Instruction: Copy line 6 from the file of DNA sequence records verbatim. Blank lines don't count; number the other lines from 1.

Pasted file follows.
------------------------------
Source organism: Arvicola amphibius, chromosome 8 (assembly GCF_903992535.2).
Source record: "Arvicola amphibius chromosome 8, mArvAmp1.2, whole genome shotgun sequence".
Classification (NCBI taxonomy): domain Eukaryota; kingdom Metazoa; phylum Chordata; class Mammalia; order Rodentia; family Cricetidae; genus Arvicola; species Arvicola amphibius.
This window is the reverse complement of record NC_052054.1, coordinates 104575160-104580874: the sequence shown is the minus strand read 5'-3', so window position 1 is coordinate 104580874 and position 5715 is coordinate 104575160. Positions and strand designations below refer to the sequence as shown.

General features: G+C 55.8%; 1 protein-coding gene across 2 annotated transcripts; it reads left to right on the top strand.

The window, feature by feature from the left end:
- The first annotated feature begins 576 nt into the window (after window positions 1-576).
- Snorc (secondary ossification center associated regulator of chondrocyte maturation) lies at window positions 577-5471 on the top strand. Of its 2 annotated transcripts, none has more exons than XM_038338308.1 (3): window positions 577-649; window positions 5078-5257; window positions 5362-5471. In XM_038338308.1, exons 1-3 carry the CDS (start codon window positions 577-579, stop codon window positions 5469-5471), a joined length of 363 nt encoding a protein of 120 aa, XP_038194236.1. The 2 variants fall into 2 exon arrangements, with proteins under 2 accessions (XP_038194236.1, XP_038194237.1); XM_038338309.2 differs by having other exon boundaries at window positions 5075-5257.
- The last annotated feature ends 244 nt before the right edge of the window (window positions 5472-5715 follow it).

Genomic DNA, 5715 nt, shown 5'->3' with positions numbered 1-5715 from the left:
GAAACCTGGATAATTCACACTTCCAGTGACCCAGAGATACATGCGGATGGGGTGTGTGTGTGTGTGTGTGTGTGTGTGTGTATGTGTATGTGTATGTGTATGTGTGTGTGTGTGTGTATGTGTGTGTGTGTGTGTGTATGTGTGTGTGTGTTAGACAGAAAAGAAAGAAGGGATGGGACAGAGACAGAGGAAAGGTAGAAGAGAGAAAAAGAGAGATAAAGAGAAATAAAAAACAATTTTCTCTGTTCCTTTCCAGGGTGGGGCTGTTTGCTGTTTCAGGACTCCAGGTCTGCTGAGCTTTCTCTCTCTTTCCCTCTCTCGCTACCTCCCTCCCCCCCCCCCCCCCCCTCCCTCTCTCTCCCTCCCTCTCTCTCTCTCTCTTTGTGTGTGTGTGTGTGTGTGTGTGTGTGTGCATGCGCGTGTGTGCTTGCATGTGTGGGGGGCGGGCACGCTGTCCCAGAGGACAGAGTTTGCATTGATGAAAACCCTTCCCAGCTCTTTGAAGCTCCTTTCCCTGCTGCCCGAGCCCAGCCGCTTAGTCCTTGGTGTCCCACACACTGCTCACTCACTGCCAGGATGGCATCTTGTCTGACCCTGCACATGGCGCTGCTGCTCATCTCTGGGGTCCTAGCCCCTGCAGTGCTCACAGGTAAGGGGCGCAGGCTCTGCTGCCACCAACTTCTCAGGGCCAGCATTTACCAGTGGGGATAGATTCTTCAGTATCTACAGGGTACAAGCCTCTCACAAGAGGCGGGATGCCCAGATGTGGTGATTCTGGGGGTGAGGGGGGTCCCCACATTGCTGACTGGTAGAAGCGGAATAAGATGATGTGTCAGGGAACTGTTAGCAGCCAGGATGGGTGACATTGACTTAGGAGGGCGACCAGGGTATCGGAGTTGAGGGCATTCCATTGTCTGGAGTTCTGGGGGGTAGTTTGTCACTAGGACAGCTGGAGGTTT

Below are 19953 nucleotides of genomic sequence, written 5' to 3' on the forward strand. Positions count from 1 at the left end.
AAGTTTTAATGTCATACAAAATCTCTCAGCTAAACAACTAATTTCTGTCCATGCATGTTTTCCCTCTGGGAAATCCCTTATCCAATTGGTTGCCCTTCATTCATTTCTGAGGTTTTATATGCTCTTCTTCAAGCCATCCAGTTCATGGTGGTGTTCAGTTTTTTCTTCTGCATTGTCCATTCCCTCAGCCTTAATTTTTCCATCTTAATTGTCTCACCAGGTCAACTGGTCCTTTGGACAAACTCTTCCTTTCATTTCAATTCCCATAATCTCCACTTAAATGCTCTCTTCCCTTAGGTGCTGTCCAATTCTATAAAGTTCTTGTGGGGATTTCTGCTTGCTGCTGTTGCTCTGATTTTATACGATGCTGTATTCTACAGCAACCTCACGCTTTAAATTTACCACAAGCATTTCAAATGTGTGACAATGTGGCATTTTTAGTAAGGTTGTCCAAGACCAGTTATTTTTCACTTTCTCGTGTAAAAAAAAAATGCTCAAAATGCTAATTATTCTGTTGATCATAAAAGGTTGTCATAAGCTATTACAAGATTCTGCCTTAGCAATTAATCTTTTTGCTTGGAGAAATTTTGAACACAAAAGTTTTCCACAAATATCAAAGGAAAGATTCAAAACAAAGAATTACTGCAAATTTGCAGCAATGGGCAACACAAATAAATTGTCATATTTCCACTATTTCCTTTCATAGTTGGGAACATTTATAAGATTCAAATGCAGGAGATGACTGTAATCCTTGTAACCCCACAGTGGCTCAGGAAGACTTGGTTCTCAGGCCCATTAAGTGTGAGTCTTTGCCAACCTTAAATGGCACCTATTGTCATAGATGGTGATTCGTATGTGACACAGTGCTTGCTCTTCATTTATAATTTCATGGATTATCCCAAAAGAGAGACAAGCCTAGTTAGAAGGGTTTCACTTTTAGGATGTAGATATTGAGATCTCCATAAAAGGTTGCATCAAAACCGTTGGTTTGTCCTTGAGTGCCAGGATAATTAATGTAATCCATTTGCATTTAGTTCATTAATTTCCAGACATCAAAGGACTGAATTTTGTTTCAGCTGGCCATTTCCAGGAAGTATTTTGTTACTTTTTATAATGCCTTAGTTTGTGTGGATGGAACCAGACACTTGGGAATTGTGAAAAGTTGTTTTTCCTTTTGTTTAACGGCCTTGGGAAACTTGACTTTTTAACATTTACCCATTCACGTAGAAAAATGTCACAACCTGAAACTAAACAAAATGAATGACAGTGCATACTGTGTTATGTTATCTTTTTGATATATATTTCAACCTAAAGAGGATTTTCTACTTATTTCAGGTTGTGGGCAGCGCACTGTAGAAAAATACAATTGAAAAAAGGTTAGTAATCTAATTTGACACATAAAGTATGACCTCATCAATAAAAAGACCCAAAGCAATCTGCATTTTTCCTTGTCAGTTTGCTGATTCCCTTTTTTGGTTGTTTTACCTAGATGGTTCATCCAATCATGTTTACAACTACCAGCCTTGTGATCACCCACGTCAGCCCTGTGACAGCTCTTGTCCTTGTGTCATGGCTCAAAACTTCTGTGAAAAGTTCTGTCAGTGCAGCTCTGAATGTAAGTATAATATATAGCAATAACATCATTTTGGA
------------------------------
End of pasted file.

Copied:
The window, feature by feature from the left end: